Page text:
Apart from his career as a medical administrator and education reformer, the biography also detailed his profession as a pathologist. In doing this, the book traced his earliest interest in pathology to winning a microscope in medical school, something the author said he desired ‘more than anything else’. Although his experience as a resident with the pathologist Francis Delafield, ‘a commanding figure in the hospital morgues‘, set him on course to become an excellent pathologist, it was his subsequent training in Europe that the author said enabled him to ‘get the feel of the current situation in science, and to try his hand at genuine research‘. Portraying the scientific atmosphere in Germany at the time as a ‘rich human and historical situation’ which had ‘the art of producing creative investigators in depth’, the author described how the training system introduced Welch ‘to possible themes, methods, and purposes of research’. Perhaps more importantly, the book noted how he benefited from his contact with such giants of nineteenth century pathology as Carl Ludwig, ‘the founder of the most flourishing school of physiologists of his time’, and Julius Cohnheim, with whom Welch ‘carried through by far the most important investigation of his career to date’. Of the research breakthroughs Welch made during this time, the author specifically highlighted his work on ‘the problem of edema‘ with which he ‘entered fully into the community of productive scientists’, and his discovery of the Clostridium bacillus which now bears his name. Welch, the book added, also set up ‘the first teaching laboratory for pathology in America’ at Bellevue, an achievement that enabled ‘his myth’ to ‘take shape’ (pages 26-39, 47-52, 59-60 and 191).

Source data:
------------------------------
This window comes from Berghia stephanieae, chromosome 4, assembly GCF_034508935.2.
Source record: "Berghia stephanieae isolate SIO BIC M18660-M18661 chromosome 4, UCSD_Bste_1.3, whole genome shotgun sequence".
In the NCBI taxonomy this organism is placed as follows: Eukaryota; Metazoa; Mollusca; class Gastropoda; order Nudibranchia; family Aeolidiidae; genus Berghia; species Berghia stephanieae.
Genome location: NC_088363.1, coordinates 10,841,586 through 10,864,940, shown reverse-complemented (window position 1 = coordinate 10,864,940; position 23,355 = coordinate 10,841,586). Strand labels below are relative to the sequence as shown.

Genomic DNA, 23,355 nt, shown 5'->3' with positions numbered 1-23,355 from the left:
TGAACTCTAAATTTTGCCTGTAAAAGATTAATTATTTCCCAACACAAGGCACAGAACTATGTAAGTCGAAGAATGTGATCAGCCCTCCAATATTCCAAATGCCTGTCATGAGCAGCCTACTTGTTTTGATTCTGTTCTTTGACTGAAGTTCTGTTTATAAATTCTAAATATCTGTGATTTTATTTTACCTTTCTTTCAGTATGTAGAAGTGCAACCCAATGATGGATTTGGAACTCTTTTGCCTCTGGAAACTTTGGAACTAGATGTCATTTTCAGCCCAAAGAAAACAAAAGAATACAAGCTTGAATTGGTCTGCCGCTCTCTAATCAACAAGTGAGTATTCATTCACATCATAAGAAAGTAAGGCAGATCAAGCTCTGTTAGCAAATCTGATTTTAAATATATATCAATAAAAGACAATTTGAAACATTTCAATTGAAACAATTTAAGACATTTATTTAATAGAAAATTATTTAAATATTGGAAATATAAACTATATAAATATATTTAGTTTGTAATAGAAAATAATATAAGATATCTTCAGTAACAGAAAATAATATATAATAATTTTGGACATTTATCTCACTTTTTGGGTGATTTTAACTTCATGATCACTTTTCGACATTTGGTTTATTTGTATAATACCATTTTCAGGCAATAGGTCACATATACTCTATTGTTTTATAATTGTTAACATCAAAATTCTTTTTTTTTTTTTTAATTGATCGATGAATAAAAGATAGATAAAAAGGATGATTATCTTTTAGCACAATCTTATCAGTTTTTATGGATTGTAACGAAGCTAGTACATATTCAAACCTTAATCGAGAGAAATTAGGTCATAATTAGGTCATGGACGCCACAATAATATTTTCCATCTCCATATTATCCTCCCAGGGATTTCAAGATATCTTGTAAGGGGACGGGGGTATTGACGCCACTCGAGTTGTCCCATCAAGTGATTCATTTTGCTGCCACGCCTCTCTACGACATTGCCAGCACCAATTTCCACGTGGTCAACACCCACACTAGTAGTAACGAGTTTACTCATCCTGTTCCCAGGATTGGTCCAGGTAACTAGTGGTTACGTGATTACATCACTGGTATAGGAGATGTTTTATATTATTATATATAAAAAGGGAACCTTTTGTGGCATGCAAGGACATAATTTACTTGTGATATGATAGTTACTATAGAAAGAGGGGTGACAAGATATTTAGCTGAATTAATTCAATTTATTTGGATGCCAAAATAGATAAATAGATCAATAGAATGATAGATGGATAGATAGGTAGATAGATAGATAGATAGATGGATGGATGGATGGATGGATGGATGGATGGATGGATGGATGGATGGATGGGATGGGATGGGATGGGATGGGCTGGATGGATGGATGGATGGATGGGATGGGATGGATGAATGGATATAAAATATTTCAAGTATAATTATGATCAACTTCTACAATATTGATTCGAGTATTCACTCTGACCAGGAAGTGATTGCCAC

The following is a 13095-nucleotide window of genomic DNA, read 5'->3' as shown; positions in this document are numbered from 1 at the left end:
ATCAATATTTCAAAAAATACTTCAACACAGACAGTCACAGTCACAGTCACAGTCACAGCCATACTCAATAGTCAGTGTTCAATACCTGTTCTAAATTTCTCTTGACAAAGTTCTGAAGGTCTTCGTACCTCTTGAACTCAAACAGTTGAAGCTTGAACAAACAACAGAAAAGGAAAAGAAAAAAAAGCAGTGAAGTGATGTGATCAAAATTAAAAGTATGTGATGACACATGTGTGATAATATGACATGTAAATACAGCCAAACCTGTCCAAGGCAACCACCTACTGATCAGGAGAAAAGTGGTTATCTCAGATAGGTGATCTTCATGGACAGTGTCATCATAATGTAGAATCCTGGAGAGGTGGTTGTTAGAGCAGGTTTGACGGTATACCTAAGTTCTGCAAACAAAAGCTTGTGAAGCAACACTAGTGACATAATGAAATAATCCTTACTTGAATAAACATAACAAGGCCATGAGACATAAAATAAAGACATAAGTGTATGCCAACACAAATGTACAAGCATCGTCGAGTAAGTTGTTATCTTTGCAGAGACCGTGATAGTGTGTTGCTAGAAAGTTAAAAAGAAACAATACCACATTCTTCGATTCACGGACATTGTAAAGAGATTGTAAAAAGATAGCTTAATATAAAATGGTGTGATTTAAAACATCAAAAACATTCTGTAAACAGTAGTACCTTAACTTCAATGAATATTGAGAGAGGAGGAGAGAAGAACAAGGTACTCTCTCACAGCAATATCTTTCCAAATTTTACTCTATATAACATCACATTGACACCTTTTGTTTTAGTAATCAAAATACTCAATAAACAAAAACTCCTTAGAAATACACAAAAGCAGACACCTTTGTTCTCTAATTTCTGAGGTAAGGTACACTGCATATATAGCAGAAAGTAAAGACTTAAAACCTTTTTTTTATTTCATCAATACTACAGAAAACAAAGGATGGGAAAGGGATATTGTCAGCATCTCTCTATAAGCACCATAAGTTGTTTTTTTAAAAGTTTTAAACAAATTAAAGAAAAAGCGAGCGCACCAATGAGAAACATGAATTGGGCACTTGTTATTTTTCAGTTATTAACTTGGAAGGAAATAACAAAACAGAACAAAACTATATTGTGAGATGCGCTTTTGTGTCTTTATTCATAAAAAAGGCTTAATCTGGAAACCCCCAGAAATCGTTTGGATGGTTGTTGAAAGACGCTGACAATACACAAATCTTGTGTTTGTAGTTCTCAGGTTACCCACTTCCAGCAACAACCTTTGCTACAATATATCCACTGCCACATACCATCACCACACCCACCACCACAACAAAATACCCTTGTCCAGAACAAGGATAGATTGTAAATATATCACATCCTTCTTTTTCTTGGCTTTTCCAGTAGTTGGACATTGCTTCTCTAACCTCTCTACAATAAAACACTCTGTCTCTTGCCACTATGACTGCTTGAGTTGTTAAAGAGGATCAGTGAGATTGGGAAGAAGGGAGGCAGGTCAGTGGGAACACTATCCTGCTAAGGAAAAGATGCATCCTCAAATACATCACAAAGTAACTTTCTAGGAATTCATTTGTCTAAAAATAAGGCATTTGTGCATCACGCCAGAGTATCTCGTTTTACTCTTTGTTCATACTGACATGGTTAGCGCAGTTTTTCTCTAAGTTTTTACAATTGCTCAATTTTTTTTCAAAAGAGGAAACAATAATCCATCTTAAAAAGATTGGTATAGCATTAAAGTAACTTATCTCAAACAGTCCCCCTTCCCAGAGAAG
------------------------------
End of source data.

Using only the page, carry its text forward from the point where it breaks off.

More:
The Johns Hopkins was where Welch stamped his authority on medical reform, and the book referred to his appointment at the institution as ‘the pivot on which the whole success turned’. Pointing out that Welch was appointed on the recommendation John Shaw Billings, ‘the chief figure in planning for the new medical school’, the author explained that Billings found Welch to be ‘the best man in this country for the Hopkins’. Welch’s own wise recruitment choices also helped to establish the reputation of the Johns Hopkins, and the book illustrated this with his selection of Franklin P Mall, ‘the greatest American anatomist and by far the most distinguished scientist on the medical faculty’. The book also documented Welch’s harmonious and productive working relationship with the other founding physicians of the Johns Hopkins with whom the author said he ‘held his own‘ as a non-clinician. But the author maintained that it was Welch ‘more than anyone else‘ who ‘made the Johns Hopkins a new kind of hospital in American experience – the home not only of charity but of science‘. The book further described the distinctive ethos of the Johns Hopkins Hospital which it said was ‘notable for four things‘ – its nursing school, its scientific publications, its unique patient care practices, and its ‘commitment to research and laboratory work‘ (pages 55, 66, 92-95, 100-115 and 161-165).



This biography portrays the life and motivations of a principal actor in the transformation of American medical practice and education. Just as it portrays Welch’s life and works, the book also helpfully set it in the context of the history of his specialty of pathology. It particularly highlighted how his training with the European leaders of the field moulded his worldview and set him up for his future success at the Johns Hopkins. The biography extracted wide-ranging lessons from Welch’s life, from his leadership and conflict resolution, to his collaboration and networking. The book’s main shortcoming was the author’s attempt to provide a unifying philosophy behind his subject’s works, what turned out to be a convoluted and conjectural commentary. This was however well compensated for by the book’s excellent setting of Welch’s life within the context of the wider scientific advances of the time, and of the the history of the Johns Hopkins Hospital.

Overall assessment

The worthy subject of this biography has, perhaps more than the better-known giants of the Johns Hopkins, exerted a deeper and more lasting influence on the course of modern medicine on a global scale. Beyond his steering leadership of the Johns Hopkins Hospital, the book demonstrated how Welch also influenced health policy at several national levels, a feat he achieved by his unique set of personal qualities which the author exhaustively explored. This book has done an excellent job of encapsulating the impact and lessons of Welch’s life for healthcare, and I recommend it to all doctors.

Book details

Publisher, Place, Year: Little, Brown and Company, Boston, 1954
Number of chapters: 13
Number of pages: 216
Star rating: 5
Price: £42.66